Last Sunday, before the service, a couple of people showed me around the parish offices and hall. We went from room to room, each with its own history of joy, some rooms with reminders of significant, heart breaking loss. The very last room we stopped in has a safe in it. One of the people with me went into the safe and brought out a fabric-bound box, about 18” x 10”. Carefully, he took out the parish Registry Book that first starts back to the 1850’s. Every single baptism that has been celebrated in this church is recorded there, along with the weddings and funerals and confirmations. We stopped on one page that showed that there had been a large number of baptisms on a single day. In the section where you normally enter the names of the parents of the baptized, all it said next to all those names was “adult”. The parishioner explained that that meant that each of the baptized was a slave.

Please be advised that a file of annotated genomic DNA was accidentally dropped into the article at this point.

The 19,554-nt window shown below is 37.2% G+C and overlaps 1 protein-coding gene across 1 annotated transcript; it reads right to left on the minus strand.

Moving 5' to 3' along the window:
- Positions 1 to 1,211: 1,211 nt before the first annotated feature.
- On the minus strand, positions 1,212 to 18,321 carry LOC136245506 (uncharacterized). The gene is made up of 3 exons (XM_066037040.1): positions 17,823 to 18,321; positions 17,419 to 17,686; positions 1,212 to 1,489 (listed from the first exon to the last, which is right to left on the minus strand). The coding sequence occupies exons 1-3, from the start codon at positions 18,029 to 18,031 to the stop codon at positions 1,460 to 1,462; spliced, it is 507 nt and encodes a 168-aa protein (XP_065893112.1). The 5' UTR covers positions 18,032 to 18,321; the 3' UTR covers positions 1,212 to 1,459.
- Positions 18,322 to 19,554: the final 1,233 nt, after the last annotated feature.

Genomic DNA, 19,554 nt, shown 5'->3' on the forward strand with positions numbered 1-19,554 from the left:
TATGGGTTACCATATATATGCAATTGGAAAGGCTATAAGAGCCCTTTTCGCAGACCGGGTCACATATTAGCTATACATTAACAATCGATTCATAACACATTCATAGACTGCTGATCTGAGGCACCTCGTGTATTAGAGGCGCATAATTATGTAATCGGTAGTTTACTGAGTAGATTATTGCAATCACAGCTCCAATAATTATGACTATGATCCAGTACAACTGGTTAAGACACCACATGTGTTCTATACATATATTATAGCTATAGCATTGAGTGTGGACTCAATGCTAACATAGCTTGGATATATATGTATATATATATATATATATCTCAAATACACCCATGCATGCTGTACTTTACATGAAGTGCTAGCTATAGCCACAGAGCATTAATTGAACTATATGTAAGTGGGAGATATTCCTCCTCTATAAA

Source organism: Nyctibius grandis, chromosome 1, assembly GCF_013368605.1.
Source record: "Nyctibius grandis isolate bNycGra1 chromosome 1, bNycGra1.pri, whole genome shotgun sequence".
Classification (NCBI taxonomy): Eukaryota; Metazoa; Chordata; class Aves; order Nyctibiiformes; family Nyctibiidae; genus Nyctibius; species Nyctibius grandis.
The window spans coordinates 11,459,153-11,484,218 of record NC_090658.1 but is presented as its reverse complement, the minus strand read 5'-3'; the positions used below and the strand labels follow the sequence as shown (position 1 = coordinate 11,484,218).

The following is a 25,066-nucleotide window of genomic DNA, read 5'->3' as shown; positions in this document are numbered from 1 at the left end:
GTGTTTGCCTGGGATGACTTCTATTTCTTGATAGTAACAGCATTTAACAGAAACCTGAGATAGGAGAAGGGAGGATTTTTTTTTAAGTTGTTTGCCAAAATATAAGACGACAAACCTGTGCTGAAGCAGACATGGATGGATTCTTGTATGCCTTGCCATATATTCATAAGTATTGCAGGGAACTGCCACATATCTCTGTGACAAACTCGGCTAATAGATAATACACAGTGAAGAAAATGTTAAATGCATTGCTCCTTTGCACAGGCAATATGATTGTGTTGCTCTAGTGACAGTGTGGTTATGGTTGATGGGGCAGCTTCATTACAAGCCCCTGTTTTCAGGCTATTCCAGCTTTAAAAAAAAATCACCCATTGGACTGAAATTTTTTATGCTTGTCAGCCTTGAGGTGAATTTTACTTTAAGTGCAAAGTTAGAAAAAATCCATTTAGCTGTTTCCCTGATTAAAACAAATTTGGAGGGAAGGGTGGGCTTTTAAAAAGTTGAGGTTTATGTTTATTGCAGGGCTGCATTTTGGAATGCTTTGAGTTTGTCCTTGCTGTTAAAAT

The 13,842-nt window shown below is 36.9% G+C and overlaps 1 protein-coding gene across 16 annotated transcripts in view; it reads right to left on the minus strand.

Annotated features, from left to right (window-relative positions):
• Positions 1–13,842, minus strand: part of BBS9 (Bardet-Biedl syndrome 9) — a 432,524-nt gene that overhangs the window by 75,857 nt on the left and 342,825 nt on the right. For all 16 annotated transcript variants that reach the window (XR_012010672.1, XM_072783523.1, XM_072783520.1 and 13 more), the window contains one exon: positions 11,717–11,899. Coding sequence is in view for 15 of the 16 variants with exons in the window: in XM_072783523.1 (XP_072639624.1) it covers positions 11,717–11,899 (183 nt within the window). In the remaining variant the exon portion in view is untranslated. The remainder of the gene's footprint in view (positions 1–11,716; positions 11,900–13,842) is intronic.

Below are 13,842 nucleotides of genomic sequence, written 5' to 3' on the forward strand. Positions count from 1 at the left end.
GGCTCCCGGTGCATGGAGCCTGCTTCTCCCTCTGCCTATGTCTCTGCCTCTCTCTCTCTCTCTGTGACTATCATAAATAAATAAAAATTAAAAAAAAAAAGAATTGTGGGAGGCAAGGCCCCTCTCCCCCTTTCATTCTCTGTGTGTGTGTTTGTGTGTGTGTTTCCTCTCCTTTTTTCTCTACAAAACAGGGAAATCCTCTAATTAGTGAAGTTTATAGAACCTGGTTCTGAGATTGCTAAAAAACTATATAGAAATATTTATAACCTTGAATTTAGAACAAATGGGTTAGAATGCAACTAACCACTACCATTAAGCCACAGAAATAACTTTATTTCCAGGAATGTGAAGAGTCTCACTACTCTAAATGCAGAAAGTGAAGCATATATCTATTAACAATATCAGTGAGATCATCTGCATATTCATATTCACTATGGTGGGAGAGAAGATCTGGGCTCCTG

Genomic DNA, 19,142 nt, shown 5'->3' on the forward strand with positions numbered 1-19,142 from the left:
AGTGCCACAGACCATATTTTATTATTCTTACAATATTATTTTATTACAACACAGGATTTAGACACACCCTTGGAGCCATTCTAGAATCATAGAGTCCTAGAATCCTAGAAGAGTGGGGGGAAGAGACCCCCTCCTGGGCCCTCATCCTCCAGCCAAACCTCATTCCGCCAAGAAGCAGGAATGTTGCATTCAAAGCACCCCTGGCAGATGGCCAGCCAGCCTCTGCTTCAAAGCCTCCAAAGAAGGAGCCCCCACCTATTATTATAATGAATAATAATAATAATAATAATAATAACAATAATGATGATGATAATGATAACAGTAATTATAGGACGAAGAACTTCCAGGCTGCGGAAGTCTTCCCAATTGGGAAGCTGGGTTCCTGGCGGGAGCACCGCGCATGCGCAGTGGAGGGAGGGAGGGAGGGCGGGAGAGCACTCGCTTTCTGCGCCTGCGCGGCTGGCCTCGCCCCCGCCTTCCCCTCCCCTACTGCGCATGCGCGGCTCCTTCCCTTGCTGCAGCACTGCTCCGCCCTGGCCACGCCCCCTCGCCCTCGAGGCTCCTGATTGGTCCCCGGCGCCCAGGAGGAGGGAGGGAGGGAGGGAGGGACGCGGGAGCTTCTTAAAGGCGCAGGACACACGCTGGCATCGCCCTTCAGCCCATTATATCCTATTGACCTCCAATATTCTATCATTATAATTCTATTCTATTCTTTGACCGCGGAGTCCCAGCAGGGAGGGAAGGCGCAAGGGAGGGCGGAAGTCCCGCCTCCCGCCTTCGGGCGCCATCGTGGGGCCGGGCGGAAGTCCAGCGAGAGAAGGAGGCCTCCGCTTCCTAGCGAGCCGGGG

I have carried that moment in my heart since last week.   History is very thin in Southeast Florida. Houses are torn down and new ones put up over and over again. Something 100 years old is ancient. I preached at All Saints on one of the Sundays of Advent last year. I already knew it was the last service I would ever be a part of there and I had a keen sense of the passage of time. It had been quite a while since I had preached from that pulpit and when I got up and looked out at the congregation, though I knew many people, I realized it was practically a new congregation. Sherod and I can look back on the 16 years he was there and define three almost distinct congregations he served in. My time with El Centro, and then St. Ambrose was more brief, and the Latino community was even more transitory than at All Saints. A number of people left and quite a number of people of St. Ambrose died while I served there. It was hard to have a sense of history.